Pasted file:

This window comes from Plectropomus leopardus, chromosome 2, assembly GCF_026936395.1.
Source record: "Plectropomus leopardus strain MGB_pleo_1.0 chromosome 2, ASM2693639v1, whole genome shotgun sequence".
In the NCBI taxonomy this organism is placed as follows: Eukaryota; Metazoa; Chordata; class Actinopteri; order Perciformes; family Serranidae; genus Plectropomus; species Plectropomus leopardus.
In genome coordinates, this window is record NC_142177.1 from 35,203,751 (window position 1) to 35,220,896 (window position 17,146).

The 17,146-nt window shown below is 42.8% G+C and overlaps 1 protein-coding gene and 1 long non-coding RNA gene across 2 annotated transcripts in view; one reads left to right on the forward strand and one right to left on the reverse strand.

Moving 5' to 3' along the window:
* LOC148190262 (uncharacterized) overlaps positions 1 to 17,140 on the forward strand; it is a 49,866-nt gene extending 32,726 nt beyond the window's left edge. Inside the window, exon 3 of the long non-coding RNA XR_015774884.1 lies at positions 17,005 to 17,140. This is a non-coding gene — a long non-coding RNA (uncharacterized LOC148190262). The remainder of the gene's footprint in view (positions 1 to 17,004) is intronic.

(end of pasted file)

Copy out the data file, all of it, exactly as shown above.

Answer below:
This window comes from Plectropomus leopardus, chromosome 2, assembly GCF_026936395.1.
Source record: "Plectropomus leopardus strain MGB_pleo_1.0 chromosome 2, ASM2693639v1, whole genome shotgun sequence".
In the NCBI taxonomy this organism is placed as follows: Eukaryota; Metazoa; Chordata; class Actinopteri; order Perciformes; family Serranidae; genus Plectropomus; species Plectropomus leopardus.
In genome coordinates, this window is record NC_142177.1 from 35,203,751 (window position 1) to 35,220,896 (window position 17,146).

The 17,146-nt window shown below is 42.8% G+C and overlaps 1 protein-coding gene and 1 long non-coding RNA gene across 2 annotated transcripts in view; one reads left to right on the forward strand and one right to left on the reverse strand.

Moving 5' to 3' along the window:
* LOC148190262 (uncharacterized) overlaps positions 1 to 17,140 on the forward strand; it is a 49,866-nt gene extending 32,726 nt beyond the window's left edge. Inside the window, exon 3 of the long non-coding RNA XR_015774884.1 lies at positions 17,005 to 17,140. This is a non-coding gene — a long non-coding RNA (uncharacterized LOC148190262). The remainder of the gene's footprint in view (positions 1 to 17,004) is intronic.